“I’m not saying I’m against this, but I will be a no vote because I need more time.”
For more information regarding county-related ARPA funds, visit https://kaco.org/county-information/american-rescue-plan-resources/faq-arpa/
911 PAY RAISES
Barren Fiscal Court discussed the proposed interlocal agreement between Barren County, City of Glasgow, and City of Cave City designed for all three entities to help pay for a $2/hour pay raise for employees at the Barren/Metcalfe Emergency Communications Center (911 Call Center).
The agreement explains the City of Glasgow has previously paid the 911 employees while actually serving the entire population of all three entities. It also includes the acceptance of $20,000 and $50,000 from the City of Cave City and the Barren County Fiscal Court, respectively, for the fiscal year 2021-2022.
The agreement also states, “Glasgow shall continue to provide the remainder of the salaries for the employees as well as all Social Security, Worker’s Compensation, retirement, and any similar expenses, as well as the cost of administering the operation, as they have in the past.”
Both the County and Cave City would each have an appointed member of the Call Center Management Control Board.
The agreement explains it would be a continuing agreement for similar contributions each fiscal year and automatically renewed annually by Cave City, Glasgow, and County unless terminated by either or all three entities.
In the prior Glasgow City Council meeting on Oct. 11, some council members were hesitant to vote to accept the $50,000 Barren County had already contributed because the council did not have a signed interlocal agreement in hand to review. Some were concerned that the other entities may not be in agreement for a yearly contribution, which would revert the entire cost back to the City of Glasgow after one year.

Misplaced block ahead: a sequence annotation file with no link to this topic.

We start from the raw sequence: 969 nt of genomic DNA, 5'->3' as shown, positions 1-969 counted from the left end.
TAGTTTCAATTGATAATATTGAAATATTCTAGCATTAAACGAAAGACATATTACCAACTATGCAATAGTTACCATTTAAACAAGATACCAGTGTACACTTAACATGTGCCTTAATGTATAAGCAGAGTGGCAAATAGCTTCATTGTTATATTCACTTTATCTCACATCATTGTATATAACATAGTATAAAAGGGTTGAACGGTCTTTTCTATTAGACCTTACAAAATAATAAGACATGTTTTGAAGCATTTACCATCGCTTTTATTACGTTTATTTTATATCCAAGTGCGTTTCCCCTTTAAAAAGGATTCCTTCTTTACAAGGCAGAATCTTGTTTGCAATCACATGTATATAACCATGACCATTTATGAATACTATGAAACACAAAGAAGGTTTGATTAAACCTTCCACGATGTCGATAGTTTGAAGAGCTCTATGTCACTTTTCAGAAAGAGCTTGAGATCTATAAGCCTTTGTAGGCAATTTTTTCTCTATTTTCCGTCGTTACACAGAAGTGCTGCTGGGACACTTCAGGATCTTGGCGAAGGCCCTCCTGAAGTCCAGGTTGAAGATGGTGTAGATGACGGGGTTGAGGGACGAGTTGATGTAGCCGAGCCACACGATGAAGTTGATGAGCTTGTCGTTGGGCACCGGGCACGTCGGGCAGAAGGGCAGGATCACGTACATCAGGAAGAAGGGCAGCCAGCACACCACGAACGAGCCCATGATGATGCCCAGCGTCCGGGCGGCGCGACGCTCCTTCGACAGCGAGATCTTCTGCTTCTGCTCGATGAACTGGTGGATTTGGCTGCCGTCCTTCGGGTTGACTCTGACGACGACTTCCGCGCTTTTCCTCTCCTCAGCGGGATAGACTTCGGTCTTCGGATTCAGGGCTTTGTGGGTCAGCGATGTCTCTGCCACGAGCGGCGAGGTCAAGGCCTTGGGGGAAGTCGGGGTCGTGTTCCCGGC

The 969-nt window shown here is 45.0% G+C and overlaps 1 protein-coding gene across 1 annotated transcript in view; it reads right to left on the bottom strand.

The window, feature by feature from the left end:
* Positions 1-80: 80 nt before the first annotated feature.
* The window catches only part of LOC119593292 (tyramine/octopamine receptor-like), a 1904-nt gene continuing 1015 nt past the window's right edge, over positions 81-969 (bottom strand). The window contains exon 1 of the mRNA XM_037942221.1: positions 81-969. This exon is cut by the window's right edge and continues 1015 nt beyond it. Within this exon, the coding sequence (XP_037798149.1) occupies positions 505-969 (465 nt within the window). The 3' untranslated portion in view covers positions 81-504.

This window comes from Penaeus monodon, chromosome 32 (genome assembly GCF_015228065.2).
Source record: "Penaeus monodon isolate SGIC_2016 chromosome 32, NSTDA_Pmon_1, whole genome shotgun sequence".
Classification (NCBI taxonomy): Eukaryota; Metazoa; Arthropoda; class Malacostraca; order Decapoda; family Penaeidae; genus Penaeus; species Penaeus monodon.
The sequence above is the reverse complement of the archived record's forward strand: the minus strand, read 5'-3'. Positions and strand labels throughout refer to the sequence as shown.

Glasgow Mayor Harold Armstrong was at the fiscal court meeting and explained at length the history of 911 call center employees’ pay as well as why they should be given $2 raises. The history included, he said, budget-cutting and increased pay for a previous director.
“What it mounted to for the last three or four years, they have been competing with Walmart and other people trying to get people to go to work,” Mayor Armstrong told the Court, “Plus the ones that’s already working there have got to the point where their scale didn’t work out to the 10-year plan.”
He said employees who have been there for nine years should be making $17.40 and they’re only making $15.40.
Botts mentioned the potential to use the ARPA money for the ongoing cost of the raises, but at this point, it is unknown if that would be possible, plus that would eventually run out.
Judge Hale clarified for the magistrates that the $50,000 had already been given for the raises, but the interlocal agreement would be to sustain the amount annually.
The $2 raises have also already been given to the 911 call center employees.
The Court unanimously voted to table the item until a later date with a roll call vote.